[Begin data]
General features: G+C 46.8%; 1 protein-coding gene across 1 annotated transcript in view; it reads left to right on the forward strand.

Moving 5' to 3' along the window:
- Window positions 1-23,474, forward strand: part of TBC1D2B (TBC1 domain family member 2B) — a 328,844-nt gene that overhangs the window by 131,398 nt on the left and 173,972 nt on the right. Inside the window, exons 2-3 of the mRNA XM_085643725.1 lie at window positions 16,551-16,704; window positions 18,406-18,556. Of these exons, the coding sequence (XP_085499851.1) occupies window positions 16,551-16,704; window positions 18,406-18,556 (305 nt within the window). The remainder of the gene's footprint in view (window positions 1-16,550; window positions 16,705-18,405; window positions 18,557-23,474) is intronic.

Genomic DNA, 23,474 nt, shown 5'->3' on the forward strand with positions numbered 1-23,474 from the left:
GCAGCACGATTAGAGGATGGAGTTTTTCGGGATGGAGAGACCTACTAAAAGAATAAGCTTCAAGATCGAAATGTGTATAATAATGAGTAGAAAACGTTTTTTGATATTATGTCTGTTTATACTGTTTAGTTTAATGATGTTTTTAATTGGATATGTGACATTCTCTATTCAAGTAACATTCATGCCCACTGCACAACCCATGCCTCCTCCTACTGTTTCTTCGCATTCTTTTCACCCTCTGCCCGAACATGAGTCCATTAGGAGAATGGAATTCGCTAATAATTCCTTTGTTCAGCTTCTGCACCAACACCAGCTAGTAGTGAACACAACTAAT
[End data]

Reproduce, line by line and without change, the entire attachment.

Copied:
General features: G+C 46.8%; 1 protein-coding gene across 1 annotated transcript in view; it reads left to right on the forward strand.

Moving 5' to 3' along the window:
- Window positions 1-23,474, forward strand: part of TBC1D2B (TBC1 domain family member 2B) — a 328,844-nt gene that overhangs the window by 131,398 nt on the left and 173,972 nt on the right. Inside the window, exons 2-3 of the mRNA XM_085643725.1 lie at window positions 16,551-16,704; window positions 18,406-18,556. Of these exons, the coding sequence (XP_085499851.1) occupies window positions 16,551-16,704; window positions 18,406-18,556 (305 nt within the window). The remainder of the gene's footprint in view (window positions 1-16,550; window positions 16,705-18,405; window positions 18,557-23,474) is intronic.

Genomic DNA, 23,474 nt, shown 5'->3' on the forward strand with positions numbered 1-23,474 from the left:
GCAGCACGATTAGAGGATGGAGTTTTTCGGGATGGAGAGACCTACTAAAAGAATAAGCTTCAAGATCGAAATGTGTATAATAATGAGTAGAAAACGTTTTTTGATATTATGTCTGTTTATACTGTTTAGTTTAATGATGTTTTTAATTGGATATGTGACATTCTCTATTCAAGTAACATTCATGCCCACTGCACAACCCATGCCTCCTCCTACTGTTTCTTCGCATTCTTTTCACCCTCTGCCCGAACATGAGTCCATTAGGAGAATGGAATTCGCTAATAATTCCTTTGTTCAGCTTCTGCACCAACACCAGCTAGTAGTGAACACAACTAAT